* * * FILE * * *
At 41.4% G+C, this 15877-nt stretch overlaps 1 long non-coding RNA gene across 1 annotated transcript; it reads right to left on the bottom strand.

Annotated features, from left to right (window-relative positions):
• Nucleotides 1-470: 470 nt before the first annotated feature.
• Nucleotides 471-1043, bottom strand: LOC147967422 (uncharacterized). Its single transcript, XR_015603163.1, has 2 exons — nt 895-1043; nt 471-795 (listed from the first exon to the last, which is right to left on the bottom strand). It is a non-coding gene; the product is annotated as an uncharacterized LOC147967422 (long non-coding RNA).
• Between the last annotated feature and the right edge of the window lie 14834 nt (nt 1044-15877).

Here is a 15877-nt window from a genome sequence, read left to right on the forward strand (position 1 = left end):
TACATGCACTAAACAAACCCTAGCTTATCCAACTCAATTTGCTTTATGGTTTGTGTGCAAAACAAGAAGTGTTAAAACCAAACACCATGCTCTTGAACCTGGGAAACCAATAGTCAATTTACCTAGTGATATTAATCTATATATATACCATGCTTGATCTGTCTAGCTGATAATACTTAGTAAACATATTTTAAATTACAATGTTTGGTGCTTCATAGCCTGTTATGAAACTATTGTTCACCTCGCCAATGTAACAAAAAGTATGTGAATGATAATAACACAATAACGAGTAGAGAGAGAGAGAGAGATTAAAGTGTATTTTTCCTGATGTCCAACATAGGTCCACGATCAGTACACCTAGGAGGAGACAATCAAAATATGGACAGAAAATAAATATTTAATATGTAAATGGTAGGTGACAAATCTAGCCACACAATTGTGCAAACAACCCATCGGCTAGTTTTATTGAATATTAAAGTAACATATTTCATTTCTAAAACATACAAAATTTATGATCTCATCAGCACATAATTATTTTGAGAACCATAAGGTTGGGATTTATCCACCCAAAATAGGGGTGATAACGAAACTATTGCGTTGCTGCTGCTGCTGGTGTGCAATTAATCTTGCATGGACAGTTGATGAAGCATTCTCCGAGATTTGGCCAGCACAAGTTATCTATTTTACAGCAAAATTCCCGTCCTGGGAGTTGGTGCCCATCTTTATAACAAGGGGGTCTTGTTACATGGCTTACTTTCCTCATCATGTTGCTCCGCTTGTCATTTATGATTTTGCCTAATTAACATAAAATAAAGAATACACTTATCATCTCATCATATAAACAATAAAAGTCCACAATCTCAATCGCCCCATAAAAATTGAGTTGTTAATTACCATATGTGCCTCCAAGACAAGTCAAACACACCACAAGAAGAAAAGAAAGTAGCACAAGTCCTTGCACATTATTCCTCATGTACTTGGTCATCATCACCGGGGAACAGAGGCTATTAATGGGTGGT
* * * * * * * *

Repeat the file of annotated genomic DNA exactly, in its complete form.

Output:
At 41.4% G+C, this 15877-nt stretch overlaps 1 long non-coding RNA gene across 1 annotated transcript; it reads right to left on the bottom strand.

Annotated features, from left to right (window-relative positions):
• Nucleotides 1-470: 470 nt before the first annotated feature.
• Nucleotides 471-1043, bottom strand: LOC147967422 (uncharacterized). Its single transcript, XR_015603163.1, has 2 exons — nt 895-1043; nt 471-795 (listed from the first exon to the last, which is right to left on the bottom strand). It is a non-coding gene; the product is annotated as an uncharacterized LOC147967422 (long non-coding RNA).
• Between the last annotated feature and the right edge of the window lie 14834 nt (nt 1044-15877).

Here is a 15877-nt window from a genome sequence, read left to right on the forward strand (position 1 = left end):
TACATGCACTAAACAAACCCTAGCTTATCCAACTCAATTTGCTTTATGGTTTGTGTGCAAAACAAGAAGTGTTAAAACCAAACACCATGCTCTTGAACCTGGGAAACCAATAGTCAATTTACCTAGTGATATTAATCTATATATATACCATGCTTGATCTGTCTAGCTGATAATACTTAGTAAACATATTTTAAATTACAATGTTTGGTGCTTCATAGCCTGTTATGAAACTATTGTTCACCTCGCCAATGTAACAAAAAGTATGTGAATGATAATAACACAATAACGAGTAGAGAGAGAGAGAGAGATTAAAGTGTATTTTTCCTGATGTCCAACATAGGTCCACGATCAGTACACCTAGGAGGAGACAATCAAAATATGGACAGAAAATAAATATTTAATATGTAAATGGTAGGTGACAAATCTAGCCACACAATTGTGCAAACAACCCATCGGCTAGTTTTATTGAATATTAAAGTAACATATTTCATTTCTAAAACATACAAAATTTATGATCTCATCAGCACATAATTATTTTGAGAACCATAAGGTTGGGATTTATCCACCCAAAATAGGGGTGATAACGAAACTATTGCGTTGCTGCTGCTGCTGGTGTGCAATTAATCTTGCATGGACAGTTGATGAAGCATTCTCCGAGATTTGGCCAGCACAAGTTATCTATTTTACAGCAAAATTCCCGTCCTGGGAGTTGGTGCCCATCTTTATAACAAGGGGGTCTTGTTACATGGCTTACTTTCCTCATCATGTTGCTCCGCTTGTCATTTATGATTTTGCCTAATTAACATAAAATAAAGAATACACTTATCATCTCATCATATAAACAATAAAAGTCCACAATCTCAATCGCCCCATAAAAATTGAGTTGTTAATTACCATATGTGCCTCCAAGACAAGTCAAACACACCACAAGAAGAAAAGAAAGTAGCACAAGTCCTTGCACATTATTCCTCATGTACTTGGTCATCATCACCGGGGAACAGAGGCTATTAATGGGTGGT